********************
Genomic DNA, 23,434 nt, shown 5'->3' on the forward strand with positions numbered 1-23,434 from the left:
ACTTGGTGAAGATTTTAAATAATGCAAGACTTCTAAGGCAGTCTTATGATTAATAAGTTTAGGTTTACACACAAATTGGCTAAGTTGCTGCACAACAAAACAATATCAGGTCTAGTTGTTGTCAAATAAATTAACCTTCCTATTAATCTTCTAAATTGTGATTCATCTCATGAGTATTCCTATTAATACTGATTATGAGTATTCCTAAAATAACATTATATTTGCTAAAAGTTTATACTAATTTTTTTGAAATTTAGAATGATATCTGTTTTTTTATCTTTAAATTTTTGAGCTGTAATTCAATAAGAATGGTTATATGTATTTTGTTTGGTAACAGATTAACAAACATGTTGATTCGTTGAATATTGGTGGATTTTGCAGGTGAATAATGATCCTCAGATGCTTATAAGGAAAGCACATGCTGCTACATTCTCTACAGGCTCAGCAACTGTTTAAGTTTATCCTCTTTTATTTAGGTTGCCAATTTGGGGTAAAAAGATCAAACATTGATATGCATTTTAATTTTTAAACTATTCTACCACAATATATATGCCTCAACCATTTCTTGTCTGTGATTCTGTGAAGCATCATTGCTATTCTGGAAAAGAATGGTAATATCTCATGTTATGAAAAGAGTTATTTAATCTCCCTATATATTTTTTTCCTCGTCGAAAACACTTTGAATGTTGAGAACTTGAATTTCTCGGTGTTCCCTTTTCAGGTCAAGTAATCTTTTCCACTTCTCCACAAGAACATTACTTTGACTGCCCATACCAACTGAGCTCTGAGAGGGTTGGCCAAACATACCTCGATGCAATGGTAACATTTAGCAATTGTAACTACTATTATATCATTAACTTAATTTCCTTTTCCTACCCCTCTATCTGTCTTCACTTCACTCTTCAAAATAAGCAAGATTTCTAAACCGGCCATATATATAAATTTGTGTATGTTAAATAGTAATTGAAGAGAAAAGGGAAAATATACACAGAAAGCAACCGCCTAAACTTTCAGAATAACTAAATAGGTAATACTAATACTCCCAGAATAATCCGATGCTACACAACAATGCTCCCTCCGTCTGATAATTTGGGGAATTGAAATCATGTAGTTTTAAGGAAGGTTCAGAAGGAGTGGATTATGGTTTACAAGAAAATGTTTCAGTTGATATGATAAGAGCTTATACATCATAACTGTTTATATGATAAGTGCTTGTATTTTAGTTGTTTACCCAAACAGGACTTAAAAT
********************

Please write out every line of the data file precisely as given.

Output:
Genomic DNA, 23,434 nt, shown 5'->3' on the forward strand with positions numbered 1-23,434 from the left:
ACTTGGTGAAGATTTTAAATAATGCAAGACTTCTAAGGCAGTCTTATGATTAATAAGTTTAGGTTTACACACAAATTGGCTAAGTTGCTGCACAACAAAACAATATCAGGTCTAGTTGTTGTCAAATAAATTAACCTTCCTATTAATCTTCTAAATTGTGATTCATCTCATGAGTATTCCTATTAATACTGATTATGAGTATTCCTAAAATAACATTATATTTGCTAAAAGTTTATACTAATTTTTTTGAAATTTAGAATGATATCTGTTTTTTTATCTTTAAATTTTTGAGCTGTAATTCAATAAGAATGGTTATATGTATTTTGTTTGGTAACAGATTAACAAACATGTTGATTCGTTGAATATTGGTGGATTTTGCAGGTGAATAATGATCCTCAGATGCTTATAAGGAAAGCACATGCTGCTACATTCTCTACAGGCTCAGCAACTGTTTAAGTTTATCCTCTTTTATTTAGGTTGCCAATTTGGGGTAAAAAGATCAAACATTGATATGCATTTTAATTTTTAAACTATTCTACCACAATATATATGCCTCAACCATTTCTTGTCTGTGATTCTGTGAAGCATCATTGCTATTCTGGAAAAGAATGGTAATATCTCATGTTATGAAAAGAGTTATTTAATCTCCCTATATATTTTTTTCCTCGTCGAAAACACTTTGAATGTTGAGAACTTGAATTTCTCGGTGTTCCCTTTTCAGGTCAAGTAATCTTTTCCACTTCTCCACAAGAACATTACTTTGACTGCCCATACCAACTGAGCTCTGAGAGGGTTGGCCAAACATACCTCGATGCAATGGTAACATTTAGCAATTGTAACTACTATTATATCATTAACTTAATTTCCTTTTCCTACCCCTCTATCTGTCTTCACTTCACTCTTCAAAATAAGCAAGATTTCTAAACCGGCCATATATATAAATTTGTGTATGTTAAATAGTAATTGAAGAGAAAAGGGAAAATATACACAGAAAGCAACCGCCTAAACTTTCAGAATAACTAAATAGGTAATACTAATACTCCCAGAATAATCCGATGCTACACAACAATGCTCCCTCCGTCTGATAATTTGGGGAATTGAAATCATGTAGTTTTAAGGAAGGTTCAGAAGGAGTGGATTATGGTTTACAAGAAAATGTTTCAGTTGATATGATAAGAGCTTATACATCATAACTGTTTATATGATAAGTGCTTGTATTTTAGTTGTTTACCCAAACAGGACTTAAAAT